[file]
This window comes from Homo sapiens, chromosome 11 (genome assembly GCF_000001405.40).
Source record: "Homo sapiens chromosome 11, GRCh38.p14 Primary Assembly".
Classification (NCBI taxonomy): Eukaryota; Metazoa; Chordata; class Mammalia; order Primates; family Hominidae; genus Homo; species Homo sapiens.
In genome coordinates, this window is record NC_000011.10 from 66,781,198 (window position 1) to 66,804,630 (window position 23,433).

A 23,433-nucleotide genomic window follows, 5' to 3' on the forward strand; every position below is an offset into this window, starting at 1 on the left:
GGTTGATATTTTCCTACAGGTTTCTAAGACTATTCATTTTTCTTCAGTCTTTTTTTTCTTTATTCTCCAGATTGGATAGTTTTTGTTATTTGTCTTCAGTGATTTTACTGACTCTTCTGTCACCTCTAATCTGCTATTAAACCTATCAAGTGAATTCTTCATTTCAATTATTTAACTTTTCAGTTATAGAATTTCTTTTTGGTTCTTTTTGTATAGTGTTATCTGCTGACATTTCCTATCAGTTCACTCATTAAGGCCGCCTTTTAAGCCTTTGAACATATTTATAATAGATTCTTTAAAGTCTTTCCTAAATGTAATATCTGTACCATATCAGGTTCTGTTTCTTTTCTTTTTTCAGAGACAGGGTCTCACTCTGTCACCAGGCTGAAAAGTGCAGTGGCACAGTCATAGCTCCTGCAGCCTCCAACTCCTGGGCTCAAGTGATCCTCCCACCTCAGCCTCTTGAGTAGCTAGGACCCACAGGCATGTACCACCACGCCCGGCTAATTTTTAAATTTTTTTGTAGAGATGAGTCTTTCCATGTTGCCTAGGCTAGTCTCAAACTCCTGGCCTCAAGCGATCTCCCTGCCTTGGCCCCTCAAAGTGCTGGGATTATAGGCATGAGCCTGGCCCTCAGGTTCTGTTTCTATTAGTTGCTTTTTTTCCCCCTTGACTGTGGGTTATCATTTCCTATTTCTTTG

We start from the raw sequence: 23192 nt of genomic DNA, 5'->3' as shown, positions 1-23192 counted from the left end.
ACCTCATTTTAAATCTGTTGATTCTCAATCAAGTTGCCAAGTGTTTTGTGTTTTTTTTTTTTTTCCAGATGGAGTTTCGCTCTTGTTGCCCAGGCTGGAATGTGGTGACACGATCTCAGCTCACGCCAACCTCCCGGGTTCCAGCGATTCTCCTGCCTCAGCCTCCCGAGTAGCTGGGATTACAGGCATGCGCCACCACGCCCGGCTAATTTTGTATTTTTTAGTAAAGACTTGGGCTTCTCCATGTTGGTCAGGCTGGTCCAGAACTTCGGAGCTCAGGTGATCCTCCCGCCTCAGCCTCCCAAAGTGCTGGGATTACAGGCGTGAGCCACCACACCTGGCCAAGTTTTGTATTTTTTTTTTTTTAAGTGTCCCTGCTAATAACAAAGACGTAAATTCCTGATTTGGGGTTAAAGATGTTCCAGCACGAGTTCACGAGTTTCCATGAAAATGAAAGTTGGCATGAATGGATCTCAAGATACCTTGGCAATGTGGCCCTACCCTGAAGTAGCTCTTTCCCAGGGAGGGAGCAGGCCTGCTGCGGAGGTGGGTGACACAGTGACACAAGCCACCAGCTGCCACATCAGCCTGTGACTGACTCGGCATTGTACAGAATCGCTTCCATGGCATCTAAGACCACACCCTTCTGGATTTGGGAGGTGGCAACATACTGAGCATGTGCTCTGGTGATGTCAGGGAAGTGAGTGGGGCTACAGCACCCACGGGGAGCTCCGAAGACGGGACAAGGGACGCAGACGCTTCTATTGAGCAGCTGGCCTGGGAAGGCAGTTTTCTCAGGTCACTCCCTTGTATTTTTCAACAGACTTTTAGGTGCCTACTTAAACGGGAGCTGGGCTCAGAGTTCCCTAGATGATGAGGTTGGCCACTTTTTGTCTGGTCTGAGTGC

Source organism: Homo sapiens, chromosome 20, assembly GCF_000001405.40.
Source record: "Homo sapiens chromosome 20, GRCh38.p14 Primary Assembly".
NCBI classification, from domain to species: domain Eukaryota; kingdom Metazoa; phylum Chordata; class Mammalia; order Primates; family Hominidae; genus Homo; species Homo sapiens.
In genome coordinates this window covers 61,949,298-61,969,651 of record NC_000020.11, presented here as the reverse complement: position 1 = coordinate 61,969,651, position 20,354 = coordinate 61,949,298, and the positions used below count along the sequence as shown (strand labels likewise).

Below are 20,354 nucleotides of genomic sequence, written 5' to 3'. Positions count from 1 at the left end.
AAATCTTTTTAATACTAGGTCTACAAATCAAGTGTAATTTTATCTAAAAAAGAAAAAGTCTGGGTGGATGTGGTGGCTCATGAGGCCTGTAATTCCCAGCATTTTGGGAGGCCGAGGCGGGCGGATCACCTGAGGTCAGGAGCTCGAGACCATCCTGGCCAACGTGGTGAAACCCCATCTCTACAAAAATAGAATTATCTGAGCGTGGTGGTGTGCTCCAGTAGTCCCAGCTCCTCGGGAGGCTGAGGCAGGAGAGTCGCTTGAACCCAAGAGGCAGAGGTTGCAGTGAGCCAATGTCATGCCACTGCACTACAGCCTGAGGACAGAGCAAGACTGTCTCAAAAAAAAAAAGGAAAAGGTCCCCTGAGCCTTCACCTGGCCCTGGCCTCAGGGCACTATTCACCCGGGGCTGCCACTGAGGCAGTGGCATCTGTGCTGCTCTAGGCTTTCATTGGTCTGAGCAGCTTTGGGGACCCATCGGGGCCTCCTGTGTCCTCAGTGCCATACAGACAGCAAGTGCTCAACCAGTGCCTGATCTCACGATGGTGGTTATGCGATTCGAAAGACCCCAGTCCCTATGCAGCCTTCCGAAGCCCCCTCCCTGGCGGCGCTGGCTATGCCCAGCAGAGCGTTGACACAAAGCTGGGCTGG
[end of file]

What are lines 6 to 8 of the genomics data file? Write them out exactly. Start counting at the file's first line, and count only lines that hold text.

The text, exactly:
GGTTGATATTTTCCTACAGGTTTCTAAGACTATTCATTTTTCTTCAGTCTTTTTTTTCTTTATTCTCCAGATTGGATAGTTTTTGTTATTTGTCTTCAGTGATTTTACTGACTCTTCTGTCACCTCTAATCTGCTATTAAACCTATCAAGTGAATTCTTCATTTCAATTATTTAACTTTTCAGTTATAGAATTTCTTTTTGGTTCTTTTTGTATAGTGTTATCTGCTGACATTTCCTATCAGTTCACTCATTAAGGCCGCCTTTTAAGCCTTTGAACATATTTATAATAGATTCTTTAAAGTCTTTCCTAAATGTAATATCTGTACCATATCAGGTTCTGTTTCTTTTCTTTTTTCAGAGACAGGGTCTCACTCTGTCACCAGGCTGAAAAGTGCAGTGGCACAGTCATAGCTCCTGCAGCCTCCAACTCCTGGGCTCAAGTGATCCTCCCACCTCAGCCTCTTGAGTAGCTAGGACCCACAGGCATGTACCACCACGCCCGGCTAATTTTTAAATTTTTTTGTAGAGATGAGTCTTTCCATGTTGCCTAGGCTAGTCTCAAACTCCTGGCCTCAAGCGATCTCCCTGCCTTGGCCCCTCAAAGTGCTGGGATTATAGGCATGAGCCTGGCCCTCAGGTTCTGTTTCTATTAGTTGCTTTTTTTCCCCCTTGACTGTGGGTTATCATTTCCTATTTCTTTG

We start from the raw sequence: 23192 nt of genomic DNA, 5'->3' as shown, positions 1-23192 counted from the left end.
ACCTCATTTTAAATCTGTTGATTCTCAATCAAGTTGCCAAGTGTTTTGTGTTTTTTTTTTTTTTCCAGATGGAGTTTCGCTCTTGTTGCCCAGGCTGGAATGTGGTGACACGATCTCAGCTCACGCCAACCTCCCGGGTTCCAGCGATTCTCCTGCCTCAGCCTCCCGAGTAGCTGGGATTACAGGCATGCGCCACCACGCCCGGCTAATTTTGTATTTTTTAGTAAAGACTTGGGCTTCTCCATGTTGGTCAGGCTGGTCCAGAACTTCGGAGCTCAGGTGATCCTCCCGCCTCAGCCTCCCAAAGTGCTGGGATTACAGGCGTGAGCCACCACACCTGGCCAAGTTTTGTATTTTTTTTTTTTTAAGTGTCCCTGCTAATAACAAAGACGTAAATTCCTGATTTGGGGTTAAAGATGTTCCAGCACGAGTTCACGAGTTTCCATGAAAATGAAAGTTGGCATGAATGGATCTCAAGATACCTTGGCAATGTGGCCCTACCCTGAAGTAGCTCTTTCCCAGGGAGGGAGCAGGCCTGCTGCGGAGGTGGGTGACACAGTGACACAAGCCACCAGCTGCCACATCAGCCTGTGACTGACTCGGCATTGTACAGAATCGCTTCCATGGCATCTAAGACCACACCCTTCTGGATTTGGGAGGTGGCAACATACTGAGCATGTGCTCTGGTGATGTCAGGGAAGTGAGTGGGGCTACAGCACCCACGGGGAGCTCCGAAGACGGGACAAGGGACGCAGACGCTTCTATTGAGCAGCTGGCCTGGGAAGGCAGTTTTCTCAGGTCACTCCCTTGTATTTTTCAACAGACTTTTAGGTGCCTACTTAAACGGGAGCTGGGCTCAGAGTTCCCTAGATGATGAGGTTGGCCACTTTTTGTCTGGTCTGAGTGC